How to install Windows 11 today

Kareem Anderson

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The wait for the final version of Windows 11 ends today. Microsoft has taken the wraps off its latest operating system, and anyone interested in a softer UI design, animations, drop shadows, updated ribbons, improved security, new iconography, fonts, snap layouts, sounds, and more, can read below on how to get started.

Step 1: Ask yourself if you have the time for the upgrade?

windows 11 approved

To begin, you need to consider this: to upgrade to Windows 11 and receive official support from Microsoft, Microsoft is requiring that devices have TPM 2.0 enabled prior to upgrading.  You also need to check and see if your PC has a compatible processor, too. Windows 11 only works with PCs that have an Intel 8th generation or newer processor, or an AMD Ryzen 2000 series or newer processor. Of course, select PCs with Qualcomm processors are eligible too. That processor list is here.

To some fortunate degree, Microsoft does provide a tool at least to get the ball going on whether or not a Windows PC is capable of upgrading to Windows 11. We have more on that in the next section. Otherwise, continue below for some of the other minimum specs suggested by Microsoft. These are not very different from Windows 10’s.

  • CPU: a 1 GHz or faster dual-core or higher processor on a compatible 64-bit processor or System on a Chip
  • Memory: 4 GB RAM
  • Storage: 64 GB
  • TPM: Trusted Platform Module (TPM) version 2.0
  • Graphics card: DirectX 12 compatible graphics / WDDM 2.x
  • Display: A display 9 inches or larger, with a resolution of 720p or higher

Once you confirm that you can move on to the second step. This is where the action truly begins and when you can start downloading the new operating system.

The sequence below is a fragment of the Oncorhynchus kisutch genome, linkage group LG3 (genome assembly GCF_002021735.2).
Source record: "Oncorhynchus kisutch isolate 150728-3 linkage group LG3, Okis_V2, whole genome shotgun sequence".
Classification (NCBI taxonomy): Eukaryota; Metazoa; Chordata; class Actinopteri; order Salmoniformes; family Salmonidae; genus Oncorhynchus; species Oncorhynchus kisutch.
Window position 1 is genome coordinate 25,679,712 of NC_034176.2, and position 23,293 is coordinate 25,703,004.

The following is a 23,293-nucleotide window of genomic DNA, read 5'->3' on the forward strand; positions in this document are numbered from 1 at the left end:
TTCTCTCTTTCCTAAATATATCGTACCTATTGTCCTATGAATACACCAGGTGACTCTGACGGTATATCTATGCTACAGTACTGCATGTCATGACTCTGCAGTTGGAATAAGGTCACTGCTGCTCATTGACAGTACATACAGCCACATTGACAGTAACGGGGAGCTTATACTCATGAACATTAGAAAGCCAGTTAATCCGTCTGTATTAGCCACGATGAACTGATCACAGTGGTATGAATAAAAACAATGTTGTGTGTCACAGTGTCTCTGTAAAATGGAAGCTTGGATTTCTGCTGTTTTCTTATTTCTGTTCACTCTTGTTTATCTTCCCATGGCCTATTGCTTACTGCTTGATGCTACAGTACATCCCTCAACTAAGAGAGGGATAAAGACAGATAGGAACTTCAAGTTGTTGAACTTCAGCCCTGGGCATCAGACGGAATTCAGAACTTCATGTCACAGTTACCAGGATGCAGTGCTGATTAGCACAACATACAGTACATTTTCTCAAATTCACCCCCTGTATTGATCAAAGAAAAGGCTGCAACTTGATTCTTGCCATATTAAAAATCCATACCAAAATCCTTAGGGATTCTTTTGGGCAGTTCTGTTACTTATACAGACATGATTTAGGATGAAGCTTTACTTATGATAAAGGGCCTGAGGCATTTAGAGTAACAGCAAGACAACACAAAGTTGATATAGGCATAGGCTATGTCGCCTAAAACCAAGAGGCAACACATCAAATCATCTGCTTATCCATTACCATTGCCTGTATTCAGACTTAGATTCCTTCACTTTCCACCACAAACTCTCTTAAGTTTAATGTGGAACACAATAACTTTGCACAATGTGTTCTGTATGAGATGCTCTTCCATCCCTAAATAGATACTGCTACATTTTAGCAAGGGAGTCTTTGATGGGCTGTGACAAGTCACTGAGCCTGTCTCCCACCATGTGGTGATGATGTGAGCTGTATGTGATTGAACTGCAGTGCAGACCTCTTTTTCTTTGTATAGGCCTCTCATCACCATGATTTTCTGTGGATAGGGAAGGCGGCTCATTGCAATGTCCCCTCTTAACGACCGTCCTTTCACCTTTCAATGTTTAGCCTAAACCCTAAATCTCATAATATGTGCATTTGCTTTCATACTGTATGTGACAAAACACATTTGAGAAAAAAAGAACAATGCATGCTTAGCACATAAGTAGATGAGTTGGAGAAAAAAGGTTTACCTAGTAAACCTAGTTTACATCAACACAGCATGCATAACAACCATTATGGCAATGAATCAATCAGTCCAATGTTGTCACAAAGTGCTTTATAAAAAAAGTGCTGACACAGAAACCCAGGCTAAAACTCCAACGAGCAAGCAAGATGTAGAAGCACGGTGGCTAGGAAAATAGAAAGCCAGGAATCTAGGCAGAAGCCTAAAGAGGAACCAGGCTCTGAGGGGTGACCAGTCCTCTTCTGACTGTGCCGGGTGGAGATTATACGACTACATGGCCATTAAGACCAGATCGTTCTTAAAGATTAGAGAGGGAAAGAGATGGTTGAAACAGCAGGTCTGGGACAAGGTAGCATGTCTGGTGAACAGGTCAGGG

Note that if you’re on an unsupported system that don’t meet these requirements, skip to the end of this piece. We have an important note for you on how you might be able to run Windows 11 anyway using the Media Creation Tool.

Step 2: Download PC Health Check App

TPM Device Check

Now that you’ve committed to the upgrade process and the time it might take to get your PC updated with all of the new goodies of Windows 11, head over here to download the app for more device compatibility.

There was a separate link for Insiders established when Windows 11 was in testing, but the above link has now become the official way to test PCs both as Insiders and non-Insiders alike.

Once downloaded, run the .exe file to get started and follow the Install prompt. There will be two options to choose from to diagnosis your PC, I recommend Show All because it will also incorporate device-specific qualifications. The process (scan) should take less than 3 minutes to complete.

For those who need a straightforward answer, using the Device Specifications option will bounce you out to a web page with a clearly marked Will Run, Will Not Run prompt as well as some further FAQs about the process. Now you know if your PC truly will run Windows 11.

Step 3: Upgrade to Windows 11 via Windows Update

How To Install Windows 11